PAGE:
A Raleigh County coal miner takes up growing hops as his backup plan and finds himself becoming a farmer.
One day a few years ago, the coal mine where Jonathan Ward works suffered a round of layoffs. He survived the cut and went home that day still employed, but wary. He and a friend talked about how coal mining continues to suffer—but at the same time, new craft breweries open left and right. Hops, they thought, would make a great backup plan.
Lost Ridge Farms started out as a single row of 50 hop plants in Ward’s yard in Raleigh County in 2016. He lost no time marketing his crop and had a customer lined up in time for his harvest in August: the just-getting-started Red Hill Brewing Company in Concord, North Carolina. The brewery became a regular customer. “We love using Cascade hops in our Amber Ale from @lostridgefarms out of West Virginia,” Red Hill later posted on Facebook. “This is a growing hop farm on our side of the world, and we’ve been proud to partner with them as we both pursue our passion for beer.”
Right time, right place: It wasn’t long before Weathered Ground Brewery was getting started up just down the road in Raleigh County, and the brewers created a Lost Ridge Pale Ale made exclusively with Lost Ridge hops.
Soon Lost Ridge was growing three popular hop varieties—Cascade, Centennial, and Zeus—on what has expanded to 275 plants in five long rows, about a quarter acre in total so far.
Ward invests like he means it, starting with his hop trellis system. Hops grow vertically on long vines, and Ward plants each row with five utility poles that rise 17 feet in the air, each anchored individually—ask him some time about using a skid steer to hoist long, heavy timbers—then strings permanent cable across their tops and runs new lines from plant to cable each year. He bought a hop harvester, then a pelletizer to preserve hops and make them more appealing for brewers who don’t like them fresh, and he’s attended three hop grower conferences to learn everything he can. It’s a level of investment that acknowledges the demand Ward sees: “West Virginia is finally catching up to the craft beer industry—we’re probably five years behind compared to other states,” he says. “Just the two breweries I’m working with use probably five times as much as I can provide.”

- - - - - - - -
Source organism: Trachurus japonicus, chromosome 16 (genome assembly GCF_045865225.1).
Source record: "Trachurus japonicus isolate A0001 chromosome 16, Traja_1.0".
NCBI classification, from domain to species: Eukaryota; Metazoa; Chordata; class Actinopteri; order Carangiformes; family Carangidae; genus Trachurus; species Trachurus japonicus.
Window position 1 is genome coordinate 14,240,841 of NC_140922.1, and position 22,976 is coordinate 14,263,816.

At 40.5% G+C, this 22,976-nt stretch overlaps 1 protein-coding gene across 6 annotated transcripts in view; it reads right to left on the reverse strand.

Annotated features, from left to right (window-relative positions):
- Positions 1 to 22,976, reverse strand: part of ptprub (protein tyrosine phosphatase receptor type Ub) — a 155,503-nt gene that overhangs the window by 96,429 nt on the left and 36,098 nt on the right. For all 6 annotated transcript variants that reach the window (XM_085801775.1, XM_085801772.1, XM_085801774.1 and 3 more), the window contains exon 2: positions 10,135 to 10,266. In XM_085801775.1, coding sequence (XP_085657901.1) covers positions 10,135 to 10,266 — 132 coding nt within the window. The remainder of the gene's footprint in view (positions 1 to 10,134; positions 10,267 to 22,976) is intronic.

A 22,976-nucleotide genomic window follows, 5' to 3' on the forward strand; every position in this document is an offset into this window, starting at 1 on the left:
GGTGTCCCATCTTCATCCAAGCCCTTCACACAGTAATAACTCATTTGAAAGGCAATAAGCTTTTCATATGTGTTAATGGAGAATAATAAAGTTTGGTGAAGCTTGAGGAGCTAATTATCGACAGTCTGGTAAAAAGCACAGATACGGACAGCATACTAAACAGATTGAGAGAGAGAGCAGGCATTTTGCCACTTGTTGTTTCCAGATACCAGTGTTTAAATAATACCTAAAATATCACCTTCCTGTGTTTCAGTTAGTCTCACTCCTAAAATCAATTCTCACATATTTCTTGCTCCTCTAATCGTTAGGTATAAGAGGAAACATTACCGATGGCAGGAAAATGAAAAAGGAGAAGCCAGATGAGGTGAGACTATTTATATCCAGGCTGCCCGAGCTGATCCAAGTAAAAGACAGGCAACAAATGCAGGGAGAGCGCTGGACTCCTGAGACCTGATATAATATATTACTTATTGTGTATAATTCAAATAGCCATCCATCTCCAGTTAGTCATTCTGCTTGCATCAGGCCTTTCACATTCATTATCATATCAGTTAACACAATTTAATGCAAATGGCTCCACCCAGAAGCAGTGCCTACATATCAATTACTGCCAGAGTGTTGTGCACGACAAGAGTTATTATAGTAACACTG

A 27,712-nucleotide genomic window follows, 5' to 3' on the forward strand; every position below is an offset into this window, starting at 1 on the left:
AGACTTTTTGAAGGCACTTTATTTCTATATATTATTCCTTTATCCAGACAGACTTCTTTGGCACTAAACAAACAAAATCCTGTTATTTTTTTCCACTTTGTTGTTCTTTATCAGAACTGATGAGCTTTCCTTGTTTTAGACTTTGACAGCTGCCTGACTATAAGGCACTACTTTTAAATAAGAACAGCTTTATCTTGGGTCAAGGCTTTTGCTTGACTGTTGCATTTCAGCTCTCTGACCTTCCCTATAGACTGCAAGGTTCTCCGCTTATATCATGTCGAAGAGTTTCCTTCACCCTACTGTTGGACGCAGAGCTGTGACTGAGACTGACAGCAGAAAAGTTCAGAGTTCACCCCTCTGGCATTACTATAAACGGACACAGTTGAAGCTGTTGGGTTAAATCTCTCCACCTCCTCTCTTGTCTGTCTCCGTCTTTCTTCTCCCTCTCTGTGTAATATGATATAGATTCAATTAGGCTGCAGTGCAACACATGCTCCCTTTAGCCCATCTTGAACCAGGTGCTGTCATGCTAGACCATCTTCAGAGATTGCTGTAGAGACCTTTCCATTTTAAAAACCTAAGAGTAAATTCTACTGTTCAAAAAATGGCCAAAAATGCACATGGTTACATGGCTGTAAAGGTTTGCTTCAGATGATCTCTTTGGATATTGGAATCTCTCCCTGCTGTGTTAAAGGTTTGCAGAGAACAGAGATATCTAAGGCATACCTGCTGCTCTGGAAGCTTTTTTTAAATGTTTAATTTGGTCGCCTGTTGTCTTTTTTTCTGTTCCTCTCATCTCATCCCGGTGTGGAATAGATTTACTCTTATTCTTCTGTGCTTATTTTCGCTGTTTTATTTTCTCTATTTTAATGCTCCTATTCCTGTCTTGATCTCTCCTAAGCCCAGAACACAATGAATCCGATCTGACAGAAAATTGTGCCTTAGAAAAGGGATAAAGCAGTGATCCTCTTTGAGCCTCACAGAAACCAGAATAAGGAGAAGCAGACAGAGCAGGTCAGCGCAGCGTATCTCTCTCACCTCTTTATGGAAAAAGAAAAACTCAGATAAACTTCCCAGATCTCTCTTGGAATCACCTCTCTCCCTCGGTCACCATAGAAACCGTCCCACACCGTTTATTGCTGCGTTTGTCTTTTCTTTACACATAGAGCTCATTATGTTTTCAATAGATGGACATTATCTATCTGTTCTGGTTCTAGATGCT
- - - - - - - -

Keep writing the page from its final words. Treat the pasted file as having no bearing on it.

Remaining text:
But he and his wife, Tiffany, quickly realized that hops alone won’t make a full-time job—once the hops are harvested in early August, they’re done for the year. To stay occupied year-round, they’ve diversified the Lost Ridge Farms operation far more than seems possible in the short few years it’s been running. They’re growing mushrooms and hoping to sell to restaurants. They’ve experimented with tapping maple trees and making syrup. They’ve growing enough variety and volume of vegetables to start a Community Supported Agriculture operation, and the CSA’s members have the option of adding fresh eggs from Lost Ridge’s hens onto their contracts. The diversity spreads out the workload. “My goal is to stay busy year-round,” Ward says. “To always have a product to sell, year-round.”
He figures it might be 10 years before he can farm full-time, and meanwhile he’s experimenting and learning. His hop yield averages 2.5 pounds per plant, but he’d like to get it up to 10. So this season he planted some Crystal hop plants as a test, and they’re growing so well he thinks he may pull out his Centennial plants, which never produced well, and replace them with Crystal.
For anyone who’s thinking of growing hops for income, Ward cautions that, like any startup operation, there’s an investment period—it won’t make money at first. But if you can stick out the early investment of time and money, the market is there and it’s only growing. He offers harvesting, pelletizing, and packaging services within a reasonable distance of Raleigh County, and he adds this encouragement: “There is huge potential now. I’m willing to help people grow. I want people to do this because it’s such a unique market to be in—it’s fun and you meet great people.”